Shares of video game manufacturers have lifted to all-time highs, buoyed by a new generation of consoles, the promise of virtual reality gaming and the adaptation of many titles into competitive e-gaming that attracts pay-per-view revenue as well as full amphitheaters of paying spectators. Traditional demographics are also expanding, with rising female participation in this formerly male-dominated hobby. According to a 2016 study, more than 40% U.S. females have played video games, while a growing number of younger women are identifying themselves as “gamers.”
Alphabet Inc.’s (GOOG) Twitch portal has generated new marketing opportunities for video game companies to display their wares, with live streams of top players killing zombies and leveling up in classic titles as well as just-released entries. Product delivery through the cloud has added to impulse buying while eliminating long downloads or trips to the mall to pick up gaming discs, underpinning a booming industry that should grow well in the next decade. (See also: Investors May Love the Fast Action in Video Games.)
Electronic Arts Inc. (EA) stock entered a powerful uptrend in 1991 and continued to post new highs into 1993. A two-year consolidation pattern yielded a fresh breakout that reached $31.11 in December 1999. The stock sold off to $12.55 six months later, under pressure when the dotcom bubble burst, but that low held support while the broad tech universe got crushed. A series of higher lows into 2003 ground out an ascending triangle pattern, followed by a breakout that posted exceptional gains into the 2005 top at $71.16.
The stock carved a trading range into 2008 and broke down with world markets during the economic collapse, finally coming to rest at a nine-year low in the mid-teens in March 2009. A three-month bounce failed to attract sizable buying interest, generating a 2010 test at deep support, followed by a 2012 breakdown to a 13-year low at $10.77. The washout finally ended the long downtrend, giving way to a steady uptick that reached the 2005 high in 2015. (For more, see: Two Gaming Stocks on a Tear This Year.)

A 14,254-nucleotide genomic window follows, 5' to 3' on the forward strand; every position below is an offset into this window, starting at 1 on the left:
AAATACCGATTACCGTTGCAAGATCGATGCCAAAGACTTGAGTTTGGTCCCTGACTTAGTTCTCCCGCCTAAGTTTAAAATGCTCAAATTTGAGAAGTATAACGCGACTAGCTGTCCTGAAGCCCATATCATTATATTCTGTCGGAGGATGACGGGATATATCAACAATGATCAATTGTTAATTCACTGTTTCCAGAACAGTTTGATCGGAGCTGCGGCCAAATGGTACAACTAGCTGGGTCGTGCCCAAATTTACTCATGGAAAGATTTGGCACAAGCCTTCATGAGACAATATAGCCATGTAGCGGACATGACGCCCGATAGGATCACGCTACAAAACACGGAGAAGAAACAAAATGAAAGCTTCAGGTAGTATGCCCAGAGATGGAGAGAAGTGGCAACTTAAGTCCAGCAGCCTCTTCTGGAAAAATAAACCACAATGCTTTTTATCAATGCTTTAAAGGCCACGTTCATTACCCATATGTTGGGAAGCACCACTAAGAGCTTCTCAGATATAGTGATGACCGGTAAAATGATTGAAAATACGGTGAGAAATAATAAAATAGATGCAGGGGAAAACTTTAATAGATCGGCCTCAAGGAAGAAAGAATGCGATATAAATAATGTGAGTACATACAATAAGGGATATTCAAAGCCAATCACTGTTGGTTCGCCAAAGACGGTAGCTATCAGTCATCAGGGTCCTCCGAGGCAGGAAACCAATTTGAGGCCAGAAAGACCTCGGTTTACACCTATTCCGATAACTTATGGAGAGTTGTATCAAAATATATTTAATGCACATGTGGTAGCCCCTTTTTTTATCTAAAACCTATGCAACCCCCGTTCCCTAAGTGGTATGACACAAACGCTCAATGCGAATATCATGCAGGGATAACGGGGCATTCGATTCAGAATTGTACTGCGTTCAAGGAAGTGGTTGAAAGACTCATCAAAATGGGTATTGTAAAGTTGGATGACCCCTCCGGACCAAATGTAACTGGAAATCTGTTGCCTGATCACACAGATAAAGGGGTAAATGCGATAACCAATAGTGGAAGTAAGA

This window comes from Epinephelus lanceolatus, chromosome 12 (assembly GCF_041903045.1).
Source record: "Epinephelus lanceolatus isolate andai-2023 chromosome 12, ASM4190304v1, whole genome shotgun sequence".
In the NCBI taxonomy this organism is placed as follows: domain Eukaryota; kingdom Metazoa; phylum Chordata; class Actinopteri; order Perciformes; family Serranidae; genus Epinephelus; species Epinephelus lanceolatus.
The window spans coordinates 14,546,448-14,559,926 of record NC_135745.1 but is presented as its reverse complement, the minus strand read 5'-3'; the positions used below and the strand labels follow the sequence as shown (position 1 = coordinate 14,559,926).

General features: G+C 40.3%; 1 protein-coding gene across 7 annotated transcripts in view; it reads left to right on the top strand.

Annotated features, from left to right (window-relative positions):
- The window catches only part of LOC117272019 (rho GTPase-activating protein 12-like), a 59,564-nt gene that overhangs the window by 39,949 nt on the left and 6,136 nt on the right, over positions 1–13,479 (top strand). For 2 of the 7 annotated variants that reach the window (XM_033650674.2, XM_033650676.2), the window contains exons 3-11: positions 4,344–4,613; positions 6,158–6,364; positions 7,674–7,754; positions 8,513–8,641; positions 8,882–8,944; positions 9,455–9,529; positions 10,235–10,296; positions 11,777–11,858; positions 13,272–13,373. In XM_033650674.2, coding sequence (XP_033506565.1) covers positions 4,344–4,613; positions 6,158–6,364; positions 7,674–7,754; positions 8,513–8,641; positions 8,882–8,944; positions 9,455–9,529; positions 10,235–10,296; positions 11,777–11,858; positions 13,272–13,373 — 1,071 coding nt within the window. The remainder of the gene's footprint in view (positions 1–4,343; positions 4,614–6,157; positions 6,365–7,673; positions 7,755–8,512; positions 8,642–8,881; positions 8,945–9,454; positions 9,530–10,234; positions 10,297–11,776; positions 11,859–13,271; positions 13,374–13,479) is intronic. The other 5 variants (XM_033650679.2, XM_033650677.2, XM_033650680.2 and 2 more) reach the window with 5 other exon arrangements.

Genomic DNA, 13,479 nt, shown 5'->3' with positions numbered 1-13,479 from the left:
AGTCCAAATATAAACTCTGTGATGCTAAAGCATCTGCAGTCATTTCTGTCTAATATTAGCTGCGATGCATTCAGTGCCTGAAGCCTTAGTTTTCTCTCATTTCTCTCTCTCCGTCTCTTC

A nine-month pullback posted a higher 2016 low, followed by a bounce and July breakout that failed to gather momentum until February 2017, when the stock took off in powerful trend advance. The upside accelerated after a well-received May earnings report that triggered an eight-point gap, while price action since June has carved a modified cup and handle pattern, followed by this week’s breakout to an all-time high. A pullback to $115 should now offer a low-risk buying opportunity.
Activision Blizzard, Inc. (ATVI) struggled after coming public in 1993, stuck in a trading range bounded by resistance at $1.50. It broke out in 2001, entering a steady uptrend that generated six stock splits into the second half of 2008, when it topped out at $19.28 and sold off with world markets. Selling pressure ended in the single digits just six months later, but it took four years for the subsequent bounce to reach the 2008 high, yielding a breakout and uptrend that stalled in the upper $30s in December 2015. (See also: Analysts Bullish on Activision Blizzard.)
The stock carved a rising wedge pattern into 2017 and broke out once again, adding points at a rapid pace into May when it eased into another wedge. The uptrend added to a series of nominal new highs this week, but the shallow trajectory for Activision Blizzard suggests that its rival Electronic Arts will offer more profitable reward:risk in the coming months. That will change if Activision Blizzard bulls trigger a breakout above the rising trendline in the mid-$60s, allowing momentum to lift the price quickly into the $70s.
The Bottom Line
Electronic Arts and Activision Blizzard have carved strongly bullish patterns with heavy institutional sponsorship. However, neither stock has dropped below support at the 50-day exponential moving average (EMA) in 2017, adding risk if the broader market enters an intermediate correction. In the meantime, Electronic Arts looks like a better bet than Activision Blizzard, with a larger population of momentum buyers generating more profitable price rate of change. (For additional reading, check out: How to Game the Video Game Industry.)
<Disclosure: The author held no positions in the aforementioned securities at the time of publication.>